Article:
So what seemed like a complicated curve is just the product of these two components, which is called a damped cosine or sine wave. That's pretty satisfying, but if you look closely at the chart, there's one thing that might seem a little strange: why does our cosine curve now have this dip at the beginning? This is related to something we discussed earlier: preserving velocity. Remember that for this base case, we need to preserve a velocity of 0 at the beginning. So the velocity of the product of our two component curves should be flat around 0. But notice that our decay curve starts with an upward-pointing slope. If we started off the cosine curve flat, then our initial velocity would point upwards too. So our cosine curve has to start off pointing downwards to cancel out with the decay and give us our flat start. And this is how springs are able to match any initial velocity by using different shifts and scales in our cosine curve to give us the right start.
This initial velocity can come from the velocity of a gesture as it ends and hands off to an animation, as we discussed earlier. And there's another place where this initial velocity can come from. Let's examine it on an iPad. Here, we can tap to move our knob, and show a fainter image of the knob at its target position. We'll also use a slower spring so it's easier to keep track of what's happening. Sometimes, while an animation hasn't yet finished, a new animation begins that changes to a new target value. When that happens, a spring animation uses the velocity it had when it was retargeted as the initial velocity towards its new destination and this same velocity preservation makes these kind of interruptions feel smooth and natural.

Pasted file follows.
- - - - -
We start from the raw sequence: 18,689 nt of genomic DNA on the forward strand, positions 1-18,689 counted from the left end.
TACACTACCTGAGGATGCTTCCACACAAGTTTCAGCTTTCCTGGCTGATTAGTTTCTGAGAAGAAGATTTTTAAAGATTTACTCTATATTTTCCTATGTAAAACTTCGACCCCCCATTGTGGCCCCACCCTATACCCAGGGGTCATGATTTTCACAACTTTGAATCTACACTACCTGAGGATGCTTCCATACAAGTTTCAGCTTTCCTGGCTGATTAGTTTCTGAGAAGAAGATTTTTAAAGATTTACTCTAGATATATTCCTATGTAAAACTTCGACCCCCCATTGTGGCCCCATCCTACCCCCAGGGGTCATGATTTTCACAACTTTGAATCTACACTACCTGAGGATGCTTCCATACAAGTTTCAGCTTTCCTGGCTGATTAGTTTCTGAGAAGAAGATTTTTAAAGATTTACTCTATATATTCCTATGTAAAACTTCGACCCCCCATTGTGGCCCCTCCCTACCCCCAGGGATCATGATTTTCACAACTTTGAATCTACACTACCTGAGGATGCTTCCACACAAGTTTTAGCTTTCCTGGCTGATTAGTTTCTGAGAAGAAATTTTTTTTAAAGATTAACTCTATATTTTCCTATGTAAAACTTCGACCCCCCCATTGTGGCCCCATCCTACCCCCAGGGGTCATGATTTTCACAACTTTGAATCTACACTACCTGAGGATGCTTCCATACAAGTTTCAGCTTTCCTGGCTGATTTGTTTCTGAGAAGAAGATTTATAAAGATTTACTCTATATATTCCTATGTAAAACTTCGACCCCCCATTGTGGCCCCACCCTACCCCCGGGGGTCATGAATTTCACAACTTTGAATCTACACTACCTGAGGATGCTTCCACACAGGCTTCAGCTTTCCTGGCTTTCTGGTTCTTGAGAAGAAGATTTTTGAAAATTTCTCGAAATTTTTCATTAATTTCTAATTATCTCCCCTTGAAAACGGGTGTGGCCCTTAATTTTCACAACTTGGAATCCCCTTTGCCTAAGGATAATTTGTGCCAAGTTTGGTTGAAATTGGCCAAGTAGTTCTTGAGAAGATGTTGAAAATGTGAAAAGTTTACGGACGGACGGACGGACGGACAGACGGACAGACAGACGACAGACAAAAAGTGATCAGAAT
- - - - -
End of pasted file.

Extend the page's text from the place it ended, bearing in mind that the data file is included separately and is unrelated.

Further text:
So that's how velocity preservation and bouncy springs work. Now if we decrease our bounce, the oscillations get farther and farther apart, until when bounce gets all the way to 0, the oscillations are completely gone and we just have a straight line going down and away that's getting multiplied by our decay. So these equations are even simpler. We just need the basic equation of a line, and then we multiply that by the same exponential, giving us our resulting curve.
Flattened curves, which are springs with negative bounce, work very similarly, but using two exponential functions added together instead of a line. This type of spring is less common, but the fact that it's represented by just exponential decay makes it useful for modeling decaying velocity, like what happens in a scroll view.
One thing you might wonder when using springs for animations is: How long does it take until a spring animation actually finishes? As we've seen, that question is a bit subtle. The exponential decay of the spring means that technically it keeps moving forever, just with smaller and smaller movement. Of course, we don't want our spring animation to keep going forever, so we do need to choose a time to remove it, when it no longer contributes any noticeable change to the UI.
That amount of time until a spring animation is finished enough to remove is called the settling duration. This settling duration is different from the duration parameter for configuring a spring. The settling duration depends on many different factors, so can be a bit unpredictable, but the duration parameter is a perceptual duration that is chosen to be predictable and not move around, even as the other parameters of a spring change. Because of its unpredictable nature, you shouldn't wait for the settling duration for user-facing changes. If you want to make a UI change when a spring is mostly done, you can use the new completion handler support in SwiftUI, which uses a perceptual duration instead of a settling duration. Now that we know all about how springs work, let's discuss using them in our code. Because springs are such a great tool for animations, we now use them as the default animation in SwiftUI, so all you need to do is call withAnimation to start with a spring. We've also made it easier to explicitly use springs for animations. We've built in a few spring presets based on spring values that are used in iOS. If you're not sure what spring parameters to use, these are a great way to get something that feels good.